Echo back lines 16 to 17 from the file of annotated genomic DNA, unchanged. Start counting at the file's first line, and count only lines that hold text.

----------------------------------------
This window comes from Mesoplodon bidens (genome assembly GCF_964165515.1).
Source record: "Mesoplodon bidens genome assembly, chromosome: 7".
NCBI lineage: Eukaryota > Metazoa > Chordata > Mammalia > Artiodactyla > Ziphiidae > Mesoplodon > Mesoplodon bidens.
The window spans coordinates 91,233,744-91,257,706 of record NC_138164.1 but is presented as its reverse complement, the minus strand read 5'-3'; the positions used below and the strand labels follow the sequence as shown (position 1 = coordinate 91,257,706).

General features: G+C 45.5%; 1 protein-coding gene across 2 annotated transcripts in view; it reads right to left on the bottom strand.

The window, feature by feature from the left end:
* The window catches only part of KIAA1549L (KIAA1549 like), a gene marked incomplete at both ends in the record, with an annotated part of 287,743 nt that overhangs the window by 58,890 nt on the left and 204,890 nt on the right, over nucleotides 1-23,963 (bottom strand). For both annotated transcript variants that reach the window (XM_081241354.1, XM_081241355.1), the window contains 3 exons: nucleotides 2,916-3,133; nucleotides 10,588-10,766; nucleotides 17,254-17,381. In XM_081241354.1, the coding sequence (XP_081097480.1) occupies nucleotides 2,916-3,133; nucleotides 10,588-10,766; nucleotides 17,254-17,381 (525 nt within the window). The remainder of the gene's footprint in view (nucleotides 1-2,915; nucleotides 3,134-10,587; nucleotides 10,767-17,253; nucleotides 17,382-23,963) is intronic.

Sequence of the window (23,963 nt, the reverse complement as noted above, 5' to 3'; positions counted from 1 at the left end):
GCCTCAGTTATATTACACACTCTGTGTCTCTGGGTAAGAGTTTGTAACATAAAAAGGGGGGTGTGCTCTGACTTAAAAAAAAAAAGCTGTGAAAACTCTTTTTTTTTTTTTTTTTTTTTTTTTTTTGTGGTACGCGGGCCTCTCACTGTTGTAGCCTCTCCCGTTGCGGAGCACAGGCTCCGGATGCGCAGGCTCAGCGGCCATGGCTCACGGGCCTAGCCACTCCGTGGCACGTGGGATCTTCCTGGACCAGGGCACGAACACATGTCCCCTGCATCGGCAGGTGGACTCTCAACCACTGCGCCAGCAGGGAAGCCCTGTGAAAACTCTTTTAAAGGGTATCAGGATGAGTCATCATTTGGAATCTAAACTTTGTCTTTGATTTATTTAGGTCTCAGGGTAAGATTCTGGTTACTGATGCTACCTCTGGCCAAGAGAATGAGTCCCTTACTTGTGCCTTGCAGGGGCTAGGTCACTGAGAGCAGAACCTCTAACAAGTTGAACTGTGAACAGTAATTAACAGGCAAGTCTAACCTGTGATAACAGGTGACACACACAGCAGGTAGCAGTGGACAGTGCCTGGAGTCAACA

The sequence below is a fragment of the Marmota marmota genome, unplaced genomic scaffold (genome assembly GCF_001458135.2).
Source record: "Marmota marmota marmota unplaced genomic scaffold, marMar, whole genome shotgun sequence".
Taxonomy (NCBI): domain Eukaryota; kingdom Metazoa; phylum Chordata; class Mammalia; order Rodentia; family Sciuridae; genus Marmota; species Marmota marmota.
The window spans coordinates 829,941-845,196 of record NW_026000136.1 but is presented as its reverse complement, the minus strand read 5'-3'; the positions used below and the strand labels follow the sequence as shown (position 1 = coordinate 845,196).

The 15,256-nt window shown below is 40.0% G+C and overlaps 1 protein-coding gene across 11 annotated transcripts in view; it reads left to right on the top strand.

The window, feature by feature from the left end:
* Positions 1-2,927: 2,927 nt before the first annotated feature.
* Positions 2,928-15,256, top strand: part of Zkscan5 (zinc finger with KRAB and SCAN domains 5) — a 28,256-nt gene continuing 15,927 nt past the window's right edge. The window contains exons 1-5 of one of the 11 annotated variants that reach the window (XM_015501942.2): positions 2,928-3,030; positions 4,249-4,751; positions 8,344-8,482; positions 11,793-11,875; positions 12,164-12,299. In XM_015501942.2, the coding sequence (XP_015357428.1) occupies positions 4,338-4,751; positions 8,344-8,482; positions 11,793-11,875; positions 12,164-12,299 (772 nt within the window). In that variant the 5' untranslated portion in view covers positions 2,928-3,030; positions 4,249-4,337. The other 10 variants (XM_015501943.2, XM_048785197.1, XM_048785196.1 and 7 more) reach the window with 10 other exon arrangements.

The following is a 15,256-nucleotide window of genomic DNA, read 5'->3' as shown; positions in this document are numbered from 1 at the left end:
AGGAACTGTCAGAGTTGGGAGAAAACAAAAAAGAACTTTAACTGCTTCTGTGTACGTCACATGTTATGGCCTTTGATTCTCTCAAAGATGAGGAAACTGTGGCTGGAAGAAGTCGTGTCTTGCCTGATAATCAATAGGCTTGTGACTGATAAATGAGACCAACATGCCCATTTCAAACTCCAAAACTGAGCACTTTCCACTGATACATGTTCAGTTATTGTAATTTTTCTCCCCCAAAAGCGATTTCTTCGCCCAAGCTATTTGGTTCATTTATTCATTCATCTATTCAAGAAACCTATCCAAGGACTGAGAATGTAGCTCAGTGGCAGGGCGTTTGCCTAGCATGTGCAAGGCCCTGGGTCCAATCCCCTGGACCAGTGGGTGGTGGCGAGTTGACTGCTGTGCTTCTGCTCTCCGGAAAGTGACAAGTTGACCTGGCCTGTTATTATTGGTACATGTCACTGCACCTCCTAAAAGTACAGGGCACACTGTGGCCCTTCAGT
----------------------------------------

* Positions 1-2,927: 2,927 nt before the first annotated feature.
* Positions 2,928-15,256, top strand: part of Zkscan5 (zinc finger with KRAB and SCAN domains 5) — a 28,256-nt gene continuing 15,927 nt past the window's right edge. The window contains exons 1-5 of one of the 11 annotated variants that reach the window (XM_015501942.2): positions 2,928-3,030; positions 4,249-4,751; positions 8,344-8,482; positions 11,793-11,875; positions 12,164-12,299. In XM_015501942.2, the coding sequence (XP_015357428.1) occupies positions 4,338-4,751; positions 8,344-8,482; positions 11,793-11,875; positions 12,164-12,299 (772 nt within the window). In that variant the 5' untranslated portion in view covers positions 2,928-3,030; positions 4,249-4,337. The other 10 variants (XM_015501943.2, XM_048785197.1, XM_048785196.1 and 7 more) reach the window with 10 other exon arrangements.